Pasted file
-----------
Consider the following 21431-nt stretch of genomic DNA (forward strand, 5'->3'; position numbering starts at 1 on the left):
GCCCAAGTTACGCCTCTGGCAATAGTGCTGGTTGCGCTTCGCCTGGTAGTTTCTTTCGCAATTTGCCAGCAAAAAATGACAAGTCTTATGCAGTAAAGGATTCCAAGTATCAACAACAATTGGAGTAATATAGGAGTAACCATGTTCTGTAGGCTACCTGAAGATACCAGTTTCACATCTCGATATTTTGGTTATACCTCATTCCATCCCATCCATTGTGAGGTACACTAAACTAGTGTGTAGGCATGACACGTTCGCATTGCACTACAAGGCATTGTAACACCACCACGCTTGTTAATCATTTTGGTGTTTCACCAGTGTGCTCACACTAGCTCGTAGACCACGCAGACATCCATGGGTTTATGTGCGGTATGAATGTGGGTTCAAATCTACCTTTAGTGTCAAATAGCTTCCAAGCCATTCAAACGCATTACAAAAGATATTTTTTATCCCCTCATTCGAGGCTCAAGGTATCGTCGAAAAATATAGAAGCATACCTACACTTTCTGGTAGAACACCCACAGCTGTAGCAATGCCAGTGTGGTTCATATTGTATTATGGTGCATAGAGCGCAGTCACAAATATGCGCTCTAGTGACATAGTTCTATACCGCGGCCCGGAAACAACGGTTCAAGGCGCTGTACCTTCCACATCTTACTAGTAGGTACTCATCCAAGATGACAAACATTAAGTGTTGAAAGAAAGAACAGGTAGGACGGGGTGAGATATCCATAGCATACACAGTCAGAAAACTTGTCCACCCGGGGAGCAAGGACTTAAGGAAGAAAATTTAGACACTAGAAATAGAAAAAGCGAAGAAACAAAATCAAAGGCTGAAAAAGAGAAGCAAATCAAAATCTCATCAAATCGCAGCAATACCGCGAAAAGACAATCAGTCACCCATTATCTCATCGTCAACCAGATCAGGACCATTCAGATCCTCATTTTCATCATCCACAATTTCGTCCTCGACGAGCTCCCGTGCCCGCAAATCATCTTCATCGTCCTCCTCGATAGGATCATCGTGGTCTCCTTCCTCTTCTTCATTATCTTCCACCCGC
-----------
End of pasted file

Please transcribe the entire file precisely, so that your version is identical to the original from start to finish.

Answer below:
Consider the following 21431-nt stretch of genomic DNA (forward strand, 5'->3'; position numbering starts at 1 on the left):
GCCCAAGTTACGCCTCTGGCAATAGTGCTGGTTGCGCTTCGCCTGGTAGTTTCTTTCGCAATTTGCCAGCAAAAAATGACAAGTCTTATGCAGTAAAGGATTCCAAGTATCAACAACAATTGGAGTAATATAGGAGTAACCATGTTCTGTAGGCTACCTGAAGATACCAGTTTCACATCTCGATATTTTGGTTATACCTCATTCCATCCCATCCATTGTGAGGTACACTAAACTAGTGTGTAGGCATGACACGTTCGCATTGCACTACAAGGCATTGTAACACCACCACGCTTGTTAATCATTTTGGTGTTTCACCAGTGTGCTCACACTAGCTCGTAGACCACGCAGACATCCATGGGTTTATGTGCGGTATGAATGTGGGTTCAAATCTACCTTTAGTGTCAAATAGCTTCCAAGCCATTCAAACGCATTACAAAAGATATTTTTTATCCCCTCATTCGAGGCTCAAGGTATCGTCGAAAAATATAGAAGCATACCTACACTTTCTGGTAGAACACCCACAGCTGTAGCAATGCCAGTGTGGTTCATATTGTATTATGGTGCATAGAGCGCAGTCACAAATATGCGCTCTAGTGACATAGTTCTATACCGCGGCCCGGAAACAACGGTTCAAGGCGCTGTACCTTCCACATCTTACTAGTAGGTACTCATCCAAGATGACAAACATTAAGTGTTGAAAGAAAGAACAGGTAGGACGGGGTGAGATATCCATAGCATACACAGTCAGAAAACTTGTCCACCCGGGGAGCAAGGACTTAAGGAAGAAAATTTAGACACTAGAAATAGAAAAAGCGAAGAAACAAAATCAAAGGCTGAAAAAGAGAAGCAAATCAAAATCTCATCAAATCGCAGCAATACCGCGAAAAGACAATCAGTCACCCATTATCTCATCGTCAACCAGATCAGGACCATTCAGATCCTCATTTTCATCATCCACAATTTCGTCCTCGACGAGCTCCCGTGCCCGCAAATCATCTTCATCGTCCTCCTCGATAGGATCATCGTGGTCTCCTTCCTCTTCTTCATTATCTTCCACCCGC